And while Buttigieg has remarked that infrastructure projects take time, Ditch noted the uniquely stubborn nature of Biden’s bill. “The 2009 Obama stimulus package was sold in part as funding ‘shovel-ready’ projects, which ended up being a dud due to red tape and delays. The Biden Administration had over a decade to learn from those mistakes and instead leaned into the red tape by adding extra mandates for ideological purposes. Worse, the amount of money in the 2021 infrastructure package was dramatically larger than the comparable portion of the 2009 stimulus, so the damage is far greater,” Ditch argued.

Other countries, meanwhile, seem to have fewer issues in implementing green infrastructure. Ethiopia’s Ministry of Transport and Logistics recently announced that they had installed 60 charging stations in the nation’s capital Addis Ababa.

“Currently, Addis has 60 charging stations whilst it would possess 1,176 charging facilities at the end of the Ministry’s 10 years strategic plan. Similarly, some 1,050 charging stations will be installed in different cities of the country. To realize this, the Ministry is working in close with various stakeholders,” Transportation Minister Bareo Hassen told the Ethiopian Press Agency.

Biden’s exorbitant spending increase was likely way too much, too soon, Jeff Davis, Senior Fellow and Editor at Eno Transportation Weekly, told the Daily Caller. “Almost all of that IIJA funding increase has been eaten by sector-specific inflation,” Davis said.

Davis laid out the increases in transit building expenses in a March analysis. He cited the Federal Highway Administration’s (FHWA) quarterly index of highway construction costs, which rose six percent in the third quarter of 2023 over the second, good for a 23.9 percent annualized rate increase.

Davis then explained the real dollar effect inflation is having on the purchasing power of Biden’s spending bills.

“In the July-September 2023 quarter, excluding the emergency relief program, the Federal Highway Administration signed $28.8 billion in new project agreements and other legally binding obligations, which is $5.6 billion (or 24 percent) more than they did in the September 2021 quarter (the last quarter before the bipartisan infrastructure law’s enactment),” Davis wrote in his analysis.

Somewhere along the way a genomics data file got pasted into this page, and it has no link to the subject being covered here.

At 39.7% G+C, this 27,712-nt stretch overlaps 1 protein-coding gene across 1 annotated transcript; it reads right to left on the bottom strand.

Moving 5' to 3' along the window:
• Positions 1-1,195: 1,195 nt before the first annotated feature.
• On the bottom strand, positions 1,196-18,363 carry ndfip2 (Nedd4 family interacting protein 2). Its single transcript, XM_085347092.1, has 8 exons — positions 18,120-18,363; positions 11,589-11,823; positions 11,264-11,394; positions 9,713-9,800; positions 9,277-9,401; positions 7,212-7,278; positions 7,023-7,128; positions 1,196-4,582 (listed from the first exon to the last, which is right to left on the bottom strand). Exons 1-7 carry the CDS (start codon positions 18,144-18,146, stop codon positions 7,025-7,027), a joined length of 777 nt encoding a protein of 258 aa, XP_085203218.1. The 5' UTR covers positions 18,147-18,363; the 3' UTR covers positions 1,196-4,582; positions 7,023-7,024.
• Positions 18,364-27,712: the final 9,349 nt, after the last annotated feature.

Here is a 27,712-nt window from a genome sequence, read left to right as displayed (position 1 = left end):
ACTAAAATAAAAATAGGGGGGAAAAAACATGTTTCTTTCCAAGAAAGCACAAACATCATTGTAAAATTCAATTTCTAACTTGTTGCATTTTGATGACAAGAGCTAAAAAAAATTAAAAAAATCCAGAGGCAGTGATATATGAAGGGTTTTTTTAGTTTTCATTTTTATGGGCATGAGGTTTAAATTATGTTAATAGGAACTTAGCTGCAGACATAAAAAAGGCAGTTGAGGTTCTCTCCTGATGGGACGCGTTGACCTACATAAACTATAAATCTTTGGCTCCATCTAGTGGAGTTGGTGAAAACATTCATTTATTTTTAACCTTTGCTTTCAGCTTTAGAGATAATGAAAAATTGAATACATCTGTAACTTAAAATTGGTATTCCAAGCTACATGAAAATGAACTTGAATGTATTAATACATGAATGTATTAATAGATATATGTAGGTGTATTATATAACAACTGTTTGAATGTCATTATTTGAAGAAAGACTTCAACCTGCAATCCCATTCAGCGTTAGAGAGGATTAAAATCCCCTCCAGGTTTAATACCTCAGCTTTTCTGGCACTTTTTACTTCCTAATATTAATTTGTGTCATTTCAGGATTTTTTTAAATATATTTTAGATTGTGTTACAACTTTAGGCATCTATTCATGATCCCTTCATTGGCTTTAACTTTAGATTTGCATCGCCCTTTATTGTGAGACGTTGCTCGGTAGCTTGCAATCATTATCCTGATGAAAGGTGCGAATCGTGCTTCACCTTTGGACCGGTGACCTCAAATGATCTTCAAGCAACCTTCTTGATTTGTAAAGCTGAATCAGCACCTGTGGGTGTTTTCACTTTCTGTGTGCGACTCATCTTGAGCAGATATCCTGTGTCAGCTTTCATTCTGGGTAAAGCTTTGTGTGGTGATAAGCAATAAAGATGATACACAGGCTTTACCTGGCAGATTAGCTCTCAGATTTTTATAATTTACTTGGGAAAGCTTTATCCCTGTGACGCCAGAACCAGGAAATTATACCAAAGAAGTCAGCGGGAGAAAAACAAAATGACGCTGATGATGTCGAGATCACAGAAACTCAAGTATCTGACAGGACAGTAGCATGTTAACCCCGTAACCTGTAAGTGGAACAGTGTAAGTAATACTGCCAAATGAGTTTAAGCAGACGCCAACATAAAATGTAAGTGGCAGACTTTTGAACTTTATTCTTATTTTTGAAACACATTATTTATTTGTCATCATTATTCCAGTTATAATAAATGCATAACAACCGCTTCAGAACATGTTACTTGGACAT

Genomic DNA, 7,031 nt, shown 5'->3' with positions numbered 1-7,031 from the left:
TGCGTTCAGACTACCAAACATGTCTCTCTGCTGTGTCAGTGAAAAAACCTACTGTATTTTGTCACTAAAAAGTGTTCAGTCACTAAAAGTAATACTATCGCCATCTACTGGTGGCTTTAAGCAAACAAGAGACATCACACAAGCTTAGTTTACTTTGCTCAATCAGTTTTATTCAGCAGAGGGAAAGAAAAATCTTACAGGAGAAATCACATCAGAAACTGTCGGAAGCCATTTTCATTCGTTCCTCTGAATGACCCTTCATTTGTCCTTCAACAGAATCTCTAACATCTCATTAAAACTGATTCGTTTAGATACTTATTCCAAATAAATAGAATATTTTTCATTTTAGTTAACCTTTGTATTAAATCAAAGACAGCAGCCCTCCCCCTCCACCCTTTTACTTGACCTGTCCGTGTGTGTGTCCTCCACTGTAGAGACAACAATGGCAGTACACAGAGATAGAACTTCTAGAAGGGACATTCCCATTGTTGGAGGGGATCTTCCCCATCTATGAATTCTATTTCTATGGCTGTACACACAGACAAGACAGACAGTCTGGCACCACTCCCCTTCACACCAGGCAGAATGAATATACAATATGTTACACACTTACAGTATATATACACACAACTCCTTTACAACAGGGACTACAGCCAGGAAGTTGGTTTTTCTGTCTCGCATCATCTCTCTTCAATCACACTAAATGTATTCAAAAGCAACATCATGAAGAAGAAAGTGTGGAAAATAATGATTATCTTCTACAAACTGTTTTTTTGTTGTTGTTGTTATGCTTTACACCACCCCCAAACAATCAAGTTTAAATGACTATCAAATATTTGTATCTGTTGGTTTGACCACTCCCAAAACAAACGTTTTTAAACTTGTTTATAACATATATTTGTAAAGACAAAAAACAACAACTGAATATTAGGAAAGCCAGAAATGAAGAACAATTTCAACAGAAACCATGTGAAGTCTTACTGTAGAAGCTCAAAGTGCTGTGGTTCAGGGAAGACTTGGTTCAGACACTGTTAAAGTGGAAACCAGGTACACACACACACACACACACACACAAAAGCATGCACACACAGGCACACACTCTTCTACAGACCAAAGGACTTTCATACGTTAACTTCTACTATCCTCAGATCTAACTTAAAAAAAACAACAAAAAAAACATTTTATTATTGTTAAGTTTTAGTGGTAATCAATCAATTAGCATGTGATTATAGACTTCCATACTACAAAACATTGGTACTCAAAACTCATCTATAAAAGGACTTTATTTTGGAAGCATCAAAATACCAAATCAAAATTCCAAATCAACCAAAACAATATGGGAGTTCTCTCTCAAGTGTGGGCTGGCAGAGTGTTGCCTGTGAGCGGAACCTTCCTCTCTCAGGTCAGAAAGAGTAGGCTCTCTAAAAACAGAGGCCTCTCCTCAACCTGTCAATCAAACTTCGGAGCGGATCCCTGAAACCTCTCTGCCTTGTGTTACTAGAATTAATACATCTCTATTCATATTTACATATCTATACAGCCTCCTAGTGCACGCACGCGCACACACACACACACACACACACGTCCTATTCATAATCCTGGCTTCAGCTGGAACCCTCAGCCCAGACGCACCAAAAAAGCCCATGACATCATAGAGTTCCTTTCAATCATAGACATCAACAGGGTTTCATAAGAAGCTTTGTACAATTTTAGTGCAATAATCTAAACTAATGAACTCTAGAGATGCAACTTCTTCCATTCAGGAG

But, Davis notes, once the numbers are adjusted for inflation, the July-September 2023 quarter is “$3.5 billion below the comparable quarter in 2021, a 17 percent cut.”

In other words, “the contracts signed by FHWA have lost $47 billion of their buying power since that time,” Davis concluded.

While many factors have contributed to the precipitous rise in inflation, Biden’s spending bills, particularly the Bipartisan Infrastructure Bill, have pumped tons of cash into the economy. The funding is mostly for projects that satisfy the Democratic Party’s political purposes as opposed to legitimate infrastructure needs, Ditch argued.

“Even though highways got an increase, they got a relatively smaller increase compared to other things that are more Democratic priorities. So when you add it all up, the value proposition for the American public is extremely negligible,” Ditch told the Daily Caller. “The cost is very high, and even though the projects are being completed more slowly than I think was expected, money is still going out the door, which not only are you getting some sort of an inflationary pressure on the cost of construction, but also just the economy in general.

“When you’re pumping more deficit spending into the economy, you’re getting more inflation. All in all, I would say that we are poorer as a result of Congress having passed this infrastructure package.” (RELATED: Climate Experts Say Biden’s Infrastructure Plan Filled With ‘Wasteful Spending’ On Green Agenda)